Indeed, in many ways, critical thinking has become synonymous with higher education. Yet we have not found evidence that colleges or universities teach critical-thinking skills with any success. What Shall I Call Myself? “Negotiate salary, never titles” is the advice I give undergraduates.
Too often in my career working for nonprofit organizations, I have seen young women accept too little in salary while negotiating to be an “associate” rather than an “assistant.” Again and again, I tell students, as I previously told mentees, always ask for more in salary and negotiate more in the overall compensation package. Money matters. Why Higher Ed Must Resist the ‘Platform Revolution’ Platform Revolution: How Networked Markets Are Transforming the Economy--And How to Make Them Work for You by Sangeet Paul Choudary and Marshall W.
Van Alstyne. The Slippery Business of Plagiarism. Plagiarism is a widespread problem around the world.
It can take various forms — coping and pasting text without acknowledging its source, “recycling” or self-plagiarism (presenting the same paper several times as original), purchasing papers from an agency or a ghostwriter and submitting them as one’s own. With the benefit of new technologies, cheating is booming, such that some countries are describing a ‘plagiarism epidemic’. In the United Kingdom, for example, almost 50,000 university students were caught cheating from 2012 to 2015. Pennsylvania State U sees surge of interest in short, skills-based faculty development program. Pennsylvania State University is rethinking how it trains future faculty members after doctoral students flocked to a crash course in online teaching.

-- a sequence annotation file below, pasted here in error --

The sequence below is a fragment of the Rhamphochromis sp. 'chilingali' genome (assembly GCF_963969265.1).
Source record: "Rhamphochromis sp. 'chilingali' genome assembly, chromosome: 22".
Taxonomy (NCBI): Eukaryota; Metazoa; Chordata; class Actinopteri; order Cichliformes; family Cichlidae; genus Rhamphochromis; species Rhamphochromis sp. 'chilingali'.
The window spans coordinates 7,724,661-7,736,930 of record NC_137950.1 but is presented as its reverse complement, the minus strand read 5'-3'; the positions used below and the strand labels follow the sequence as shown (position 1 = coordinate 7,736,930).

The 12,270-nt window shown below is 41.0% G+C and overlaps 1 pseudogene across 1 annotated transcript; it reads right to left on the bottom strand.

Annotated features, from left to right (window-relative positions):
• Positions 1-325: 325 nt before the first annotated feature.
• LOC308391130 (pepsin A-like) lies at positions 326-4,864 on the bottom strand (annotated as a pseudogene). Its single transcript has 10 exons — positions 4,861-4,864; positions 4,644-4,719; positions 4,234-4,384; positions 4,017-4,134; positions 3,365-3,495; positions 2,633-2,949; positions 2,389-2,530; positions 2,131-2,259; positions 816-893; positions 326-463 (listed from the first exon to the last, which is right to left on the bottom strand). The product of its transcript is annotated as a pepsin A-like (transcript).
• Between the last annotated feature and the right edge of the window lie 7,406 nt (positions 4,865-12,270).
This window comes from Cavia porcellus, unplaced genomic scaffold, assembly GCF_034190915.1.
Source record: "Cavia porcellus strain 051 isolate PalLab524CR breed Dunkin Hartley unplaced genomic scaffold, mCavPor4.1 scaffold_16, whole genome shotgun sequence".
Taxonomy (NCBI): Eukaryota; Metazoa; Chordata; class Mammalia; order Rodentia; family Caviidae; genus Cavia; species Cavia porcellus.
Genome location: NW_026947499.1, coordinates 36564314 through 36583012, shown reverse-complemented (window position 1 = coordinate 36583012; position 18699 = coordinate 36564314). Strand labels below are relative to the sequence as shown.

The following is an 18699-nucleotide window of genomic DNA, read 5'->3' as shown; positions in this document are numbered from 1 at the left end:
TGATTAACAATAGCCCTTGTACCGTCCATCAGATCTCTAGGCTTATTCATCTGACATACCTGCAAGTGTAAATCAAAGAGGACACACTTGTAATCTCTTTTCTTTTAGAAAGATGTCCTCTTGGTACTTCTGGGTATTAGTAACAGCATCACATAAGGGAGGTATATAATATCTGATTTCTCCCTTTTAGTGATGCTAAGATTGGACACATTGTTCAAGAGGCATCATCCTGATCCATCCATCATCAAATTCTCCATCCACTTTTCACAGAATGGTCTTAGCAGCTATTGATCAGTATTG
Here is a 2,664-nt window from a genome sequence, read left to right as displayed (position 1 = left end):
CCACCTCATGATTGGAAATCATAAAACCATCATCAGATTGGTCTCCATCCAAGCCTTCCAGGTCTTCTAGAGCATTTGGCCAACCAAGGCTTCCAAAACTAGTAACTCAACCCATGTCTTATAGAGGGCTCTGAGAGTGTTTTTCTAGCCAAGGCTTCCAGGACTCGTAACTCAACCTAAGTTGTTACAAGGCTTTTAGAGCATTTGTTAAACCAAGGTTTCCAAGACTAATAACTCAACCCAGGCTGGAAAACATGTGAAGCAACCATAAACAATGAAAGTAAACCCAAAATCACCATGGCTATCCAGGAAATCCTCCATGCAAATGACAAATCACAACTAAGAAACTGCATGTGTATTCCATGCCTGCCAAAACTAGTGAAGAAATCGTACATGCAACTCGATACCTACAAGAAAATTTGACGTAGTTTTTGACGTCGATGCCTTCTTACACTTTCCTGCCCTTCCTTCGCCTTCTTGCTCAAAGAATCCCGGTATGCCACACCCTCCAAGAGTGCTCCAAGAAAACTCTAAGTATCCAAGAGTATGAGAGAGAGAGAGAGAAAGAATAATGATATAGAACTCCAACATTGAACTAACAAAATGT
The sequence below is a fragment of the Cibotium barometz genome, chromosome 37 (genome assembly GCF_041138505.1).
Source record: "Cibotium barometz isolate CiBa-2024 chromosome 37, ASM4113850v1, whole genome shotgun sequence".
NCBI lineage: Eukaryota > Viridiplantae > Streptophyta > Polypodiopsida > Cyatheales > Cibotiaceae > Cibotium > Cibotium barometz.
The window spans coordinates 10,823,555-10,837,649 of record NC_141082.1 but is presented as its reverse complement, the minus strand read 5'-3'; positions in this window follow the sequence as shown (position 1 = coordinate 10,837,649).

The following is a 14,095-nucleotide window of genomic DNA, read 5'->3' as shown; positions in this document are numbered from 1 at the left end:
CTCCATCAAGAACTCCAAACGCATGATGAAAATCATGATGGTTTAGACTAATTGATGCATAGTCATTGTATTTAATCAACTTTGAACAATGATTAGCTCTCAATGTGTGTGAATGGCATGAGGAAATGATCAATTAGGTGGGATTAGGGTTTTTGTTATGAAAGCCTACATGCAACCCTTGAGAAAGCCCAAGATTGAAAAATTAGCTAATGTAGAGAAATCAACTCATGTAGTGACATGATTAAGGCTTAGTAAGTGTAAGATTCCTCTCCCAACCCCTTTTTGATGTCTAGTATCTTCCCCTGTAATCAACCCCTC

The university had hoped its free, noncredit certificate program, which launched in September, would attract about 30 students interested in developing their online teaching skills. Are You a Student of Higher Education? Are you a student of higher education?
The first colleague that I heard refer to themselves as a student of higher education was Dave Cormier. Not as an expert in higher education. Reflections After Class. In the Internet Law and Policy class I am currently teaching, this week we talked about consumer privacy. We began with an overview of the five areas of U.S. privacy law: Constitutional Privacy; Government Surveillance; Information Privacy; Privacy Torts; and Administrative Law Privacy (e.g.